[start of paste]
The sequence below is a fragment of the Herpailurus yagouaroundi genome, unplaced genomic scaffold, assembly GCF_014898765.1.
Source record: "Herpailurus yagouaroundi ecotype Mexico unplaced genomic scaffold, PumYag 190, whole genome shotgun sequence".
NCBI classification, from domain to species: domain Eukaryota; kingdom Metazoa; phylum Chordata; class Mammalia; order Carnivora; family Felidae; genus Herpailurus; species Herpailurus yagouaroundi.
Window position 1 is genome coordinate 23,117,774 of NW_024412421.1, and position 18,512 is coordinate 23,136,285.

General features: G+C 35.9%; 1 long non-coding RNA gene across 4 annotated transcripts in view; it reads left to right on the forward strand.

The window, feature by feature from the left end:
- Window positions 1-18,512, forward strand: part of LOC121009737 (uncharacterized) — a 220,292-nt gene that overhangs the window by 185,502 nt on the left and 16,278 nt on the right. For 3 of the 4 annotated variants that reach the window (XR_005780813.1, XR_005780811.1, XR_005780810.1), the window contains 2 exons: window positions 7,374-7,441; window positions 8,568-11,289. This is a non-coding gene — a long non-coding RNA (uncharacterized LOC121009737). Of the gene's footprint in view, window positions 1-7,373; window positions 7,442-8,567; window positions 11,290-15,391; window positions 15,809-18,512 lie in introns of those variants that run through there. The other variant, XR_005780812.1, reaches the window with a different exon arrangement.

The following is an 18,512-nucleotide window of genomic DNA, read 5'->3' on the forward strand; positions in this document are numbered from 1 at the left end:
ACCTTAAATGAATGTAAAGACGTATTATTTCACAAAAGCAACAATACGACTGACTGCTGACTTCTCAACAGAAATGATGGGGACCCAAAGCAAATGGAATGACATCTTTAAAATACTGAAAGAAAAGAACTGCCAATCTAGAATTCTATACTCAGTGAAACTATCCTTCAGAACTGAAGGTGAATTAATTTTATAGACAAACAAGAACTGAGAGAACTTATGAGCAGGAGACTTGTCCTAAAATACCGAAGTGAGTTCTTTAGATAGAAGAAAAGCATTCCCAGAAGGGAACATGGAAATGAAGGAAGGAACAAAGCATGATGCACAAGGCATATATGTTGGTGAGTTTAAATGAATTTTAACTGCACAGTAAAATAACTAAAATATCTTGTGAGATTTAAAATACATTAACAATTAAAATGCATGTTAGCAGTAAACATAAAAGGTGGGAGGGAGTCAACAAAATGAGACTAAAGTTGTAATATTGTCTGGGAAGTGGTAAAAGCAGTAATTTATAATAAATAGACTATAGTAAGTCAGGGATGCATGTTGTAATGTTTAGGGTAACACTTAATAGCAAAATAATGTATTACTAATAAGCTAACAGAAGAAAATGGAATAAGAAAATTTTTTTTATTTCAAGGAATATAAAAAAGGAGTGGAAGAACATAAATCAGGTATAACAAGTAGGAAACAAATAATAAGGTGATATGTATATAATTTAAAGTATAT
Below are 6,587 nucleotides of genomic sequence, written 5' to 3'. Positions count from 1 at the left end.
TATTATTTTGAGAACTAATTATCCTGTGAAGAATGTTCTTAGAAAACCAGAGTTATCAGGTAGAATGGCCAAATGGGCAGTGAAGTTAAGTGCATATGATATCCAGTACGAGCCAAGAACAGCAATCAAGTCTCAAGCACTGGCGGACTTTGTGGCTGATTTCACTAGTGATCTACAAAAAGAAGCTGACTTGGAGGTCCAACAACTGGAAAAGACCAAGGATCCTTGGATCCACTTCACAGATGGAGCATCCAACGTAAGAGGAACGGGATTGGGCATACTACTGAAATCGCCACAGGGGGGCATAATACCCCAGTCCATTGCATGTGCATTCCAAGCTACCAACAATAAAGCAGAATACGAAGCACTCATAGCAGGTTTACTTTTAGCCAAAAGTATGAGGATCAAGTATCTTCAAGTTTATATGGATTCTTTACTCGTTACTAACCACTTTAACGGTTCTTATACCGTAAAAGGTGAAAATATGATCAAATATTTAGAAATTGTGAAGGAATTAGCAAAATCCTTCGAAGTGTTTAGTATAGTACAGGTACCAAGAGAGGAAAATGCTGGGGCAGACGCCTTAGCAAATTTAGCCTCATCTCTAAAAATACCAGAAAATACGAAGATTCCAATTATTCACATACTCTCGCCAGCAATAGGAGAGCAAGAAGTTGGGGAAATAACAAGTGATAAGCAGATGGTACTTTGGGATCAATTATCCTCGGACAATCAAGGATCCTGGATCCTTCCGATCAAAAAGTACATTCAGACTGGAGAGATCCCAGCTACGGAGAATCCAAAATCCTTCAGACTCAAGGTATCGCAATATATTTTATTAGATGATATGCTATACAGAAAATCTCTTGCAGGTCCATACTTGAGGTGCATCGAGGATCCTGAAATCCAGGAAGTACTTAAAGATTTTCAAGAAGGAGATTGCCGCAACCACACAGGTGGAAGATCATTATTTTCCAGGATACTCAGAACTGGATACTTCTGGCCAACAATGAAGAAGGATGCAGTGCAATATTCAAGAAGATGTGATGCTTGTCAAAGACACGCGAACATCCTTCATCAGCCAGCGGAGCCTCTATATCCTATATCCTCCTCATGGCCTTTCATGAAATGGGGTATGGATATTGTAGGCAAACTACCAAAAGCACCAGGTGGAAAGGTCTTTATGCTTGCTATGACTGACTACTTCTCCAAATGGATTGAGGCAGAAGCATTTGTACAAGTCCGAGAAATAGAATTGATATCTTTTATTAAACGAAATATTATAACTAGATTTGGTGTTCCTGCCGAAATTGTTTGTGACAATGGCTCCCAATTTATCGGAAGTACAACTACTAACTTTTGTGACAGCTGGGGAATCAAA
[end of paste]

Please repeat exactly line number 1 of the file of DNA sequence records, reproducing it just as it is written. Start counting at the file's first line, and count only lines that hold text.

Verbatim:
The sequence below is a fragment of the Herpailurus yagouaroundi genome, unplaced genomic scaffold, assembly GCF_014898765.1.